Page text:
New six-year tax residency rule
As clarified by the State Taxation Administration, the starting point to determine the tax status of a foreign worker will be in accordance with the “six-year rule”. If a foreign worker resides in China for six consecutive (successive) years without leaving China, he or she will be subject to taxation on their income from anywhere in the world. Previously, the rule applied for only five years of stay. Now, it is extended to six years which means foreigners will have another year not to pay tax on their overseas income, given that they have a single departure for 30 days.
All years spent in China before January 1, 2019, will not be included in the calculation. In other words, since the implementation of the new regulation, the six-year count has been restarted, only those who will have stayed in China for six consecutive years by 2024 tax filing season will be subject to income tax on all income sources.
Unlike the previous rule, this time, taxpayers may be able to automatically enjoy the tax benefits at the point of filing (i.e., no longer need the approval from local tax authorities).
Restarting the “clock”
Does “six consecutive years” literally mean you can leave China for a day and restart the six-year rule? NO.
- 30 days – if there is a single departure outside of mainland China consisting of more than 30 uninterrupted (literally) days, the clock to six years CAN be restarted
- 183 days – consider the six years as six 183-day-years. Since the start of 2019, a foreign worker is considered to have spent “a year” in China if the individual stays in China for at least 183 days within a given year (January 1 to December 31)
- 24 hours – only full 24-hour- days are counted here. If a person is in Hong Kong from 8 am on Monday and goes to Shanghai at 5 pm on Friday in a given week, then only Tuesday, Wednesday, and Thursday (only 3 days) will be counted.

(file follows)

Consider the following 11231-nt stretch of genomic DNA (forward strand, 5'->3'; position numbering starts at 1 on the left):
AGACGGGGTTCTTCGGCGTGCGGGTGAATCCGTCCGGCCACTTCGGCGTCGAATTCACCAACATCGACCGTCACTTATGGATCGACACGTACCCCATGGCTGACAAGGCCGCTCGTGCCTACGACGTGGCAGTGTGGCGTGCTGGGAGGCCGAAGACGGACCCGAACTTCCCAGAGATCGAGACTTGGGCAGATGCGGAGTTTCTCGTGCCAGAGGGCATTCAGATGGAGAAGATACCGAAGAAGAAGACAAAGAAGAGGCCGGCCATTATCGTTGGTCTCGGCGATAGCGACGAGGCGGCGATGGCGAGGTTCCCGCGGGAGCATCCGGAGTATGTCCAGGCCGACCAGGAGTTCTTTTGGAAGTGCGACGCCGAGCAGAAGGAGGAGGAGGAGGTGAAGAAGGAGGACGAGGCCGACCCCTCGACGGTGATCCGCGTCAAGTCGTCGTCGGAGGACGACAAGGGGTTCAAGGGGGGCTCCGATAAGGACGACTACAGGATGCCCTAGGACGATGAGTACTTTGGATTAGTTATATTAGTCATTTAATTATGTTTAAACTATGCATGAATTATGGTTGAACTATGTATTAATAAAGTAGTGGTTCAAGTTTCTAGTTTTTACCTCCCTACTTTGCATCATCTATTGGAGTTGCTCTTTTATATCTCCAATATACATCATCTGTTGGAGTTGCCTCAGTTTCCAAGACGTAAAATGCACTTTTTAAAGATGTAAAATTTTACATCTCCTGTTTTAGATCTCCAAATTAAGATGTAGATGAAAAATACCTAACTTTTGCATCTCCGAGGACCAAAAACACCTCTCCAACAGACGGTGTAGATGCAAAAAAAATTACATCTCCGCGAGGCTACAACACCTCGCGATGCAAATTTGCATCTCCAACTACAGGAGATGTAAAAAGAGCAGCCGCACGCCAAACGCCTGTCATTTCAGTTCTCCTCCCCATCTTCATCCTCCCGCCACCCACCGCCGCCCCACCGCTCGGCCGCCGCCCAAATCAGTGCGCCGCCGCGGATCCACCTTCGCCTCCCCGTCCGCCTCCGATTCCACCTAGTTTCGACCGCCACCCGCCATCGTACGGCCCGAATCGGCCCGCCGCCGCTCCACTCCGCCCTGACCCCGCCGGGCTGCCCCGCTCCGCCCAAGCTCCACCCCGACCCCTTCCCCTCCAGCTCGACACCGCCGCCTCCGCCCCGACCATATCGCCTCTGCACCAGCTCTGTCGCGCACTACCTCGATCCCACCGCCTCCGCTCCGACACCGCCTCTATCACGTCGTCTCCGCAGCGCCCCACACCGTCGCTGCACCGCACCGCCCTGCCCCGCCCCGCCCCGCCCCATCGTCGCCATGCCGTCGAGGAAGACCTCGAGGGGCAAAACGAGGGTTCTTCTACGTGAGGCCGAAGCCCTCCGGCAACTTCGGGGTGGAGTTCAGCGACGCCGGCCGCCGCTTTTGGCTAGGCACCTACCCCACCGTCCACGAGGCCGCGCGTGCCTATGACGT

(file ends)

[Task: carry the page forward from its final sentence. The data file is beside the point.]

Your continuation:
1. Suppose an individual, L, a Hong Kong resident who works in Shanghai, comes to Shanghai every Monday morning and returns to Hong Kong on Friday evening. Monday and Friday are less than 24 hours within mainland China, so these are not counted in the number of days, and therefore, L stays in China for a total of 3 days each week. If computed annually:
52 weeks in a year * 3 days a week = 156 days; Therefore, L does not count as a tax resident in China. Only his income from within China will be counted for income tax purposes (in mainland China).
2. For example, M, a foreign worker, came to Shanghai to work from January 1, 2013, until August 30, 2026. For the most part, M stayed in mainland China and only went on vacation outside the country from February 1 to March 15, 2024.
As mentioned above all prior years from January 1, 2019, are not counted in the six-year rule. Therefore, based on the six-year rule, M has lived in China from 2019 to 2024. However, his income from outside China will still not be included and the six-year clock will have been restarted because he left mainland China for more than 30 uninterrupted days. Therefore, M would have to count another uninterrupted six-year before his worldwide income can be subject to personal income taxation in mainland China.